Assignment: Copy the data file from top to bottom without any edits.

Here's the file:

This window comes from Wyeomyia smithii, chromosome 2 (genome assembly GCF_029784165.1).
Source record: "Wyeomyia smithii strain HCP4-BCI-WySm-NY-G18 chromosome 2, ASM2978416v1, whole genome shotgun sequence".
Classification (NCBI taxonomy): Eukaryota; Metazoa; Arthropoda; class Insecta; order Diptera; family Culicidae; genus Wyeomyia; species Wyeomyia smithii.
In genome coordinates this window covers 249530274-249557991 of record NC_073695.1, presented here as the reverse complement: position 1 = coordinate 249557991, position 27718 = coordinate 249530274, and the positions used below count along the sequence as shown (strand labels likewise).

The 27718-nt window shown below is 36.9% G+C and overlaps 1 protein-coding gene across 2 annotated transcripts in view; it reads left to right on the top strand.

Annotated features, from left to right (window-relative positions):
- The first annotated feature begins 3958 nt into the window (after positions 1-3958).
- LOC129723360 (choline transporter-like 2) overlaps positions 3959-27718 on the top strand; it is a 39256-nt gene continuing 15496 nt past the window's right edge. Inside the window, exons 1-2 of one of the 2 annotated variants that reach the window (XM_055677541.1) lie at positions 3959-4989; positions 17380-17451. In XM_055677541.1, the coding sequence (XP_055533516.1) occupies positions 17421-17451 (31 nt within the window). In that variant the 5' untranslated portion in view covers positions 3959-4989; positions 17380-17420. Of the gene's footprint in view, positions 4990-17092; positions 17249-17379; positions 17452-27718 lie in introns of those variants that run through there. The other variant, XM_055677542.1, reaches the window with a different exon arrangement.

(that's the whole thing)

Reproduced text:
This window comes from Wyeomyia smithii, chromosome 2 (genome assembly GCF_029784165.1).
Source record: "Wyeomyia smithii strain HCP4-BCI-WySm-NY-G18 chromosome 2, ASM2978416v1, whole genome shotgun sequence".
Classification (NCBI taxonomy): Eukaryota; Metazoa; Arthropoda; class Insecta; order Diptera; family Culicidae; genus Wyeomyia; species Wyeomyia smithii.
In genome coordinates this window covers 249530274-249557991 of record NC_073695.1, presented here as the reverse complement: position 1 = coordinate 249557991, position 27718 = coordinate 249530274, and the positions used below count along the sequence as shown (strand labels likewise).

The 27718-nt window shown below is 36.9% G+C and overlaps 1 protein-coding gene across 2 annotated transcripts in view; it reads left to right on the top strand.

Annotated features, from left to right (window-relative positions):
- The first annotated feature begins 3958 nt into the window (after positions 1-3958).
- LOC129723360 (choline transporter-like 2) overlaps positions 3959-27718 on the top strand; it is a 39256-nt gene continuing 15496 nt past the window's right edge. Inside the window, exons 1-2 of one of the 2 annotated variants that reach the window (XM_055677541.1) lie at positions 3959-4989; positions 17380-17451. In XM_055677541.1, the coding sequence (XP_055533516.1) occupies positions 17421-17451 (31 nt within the window). In that variant the 5' untranslated portion in view covers positions 3959-4989; positions 17380-17420. Of the gene's footprint in view, positions 4990-17092; positions 17249-17379; positions 17452-27718 lie in introns of those variants that run through there. The other variant, XM_055677542.1, reaches the window with a different exon arrangement.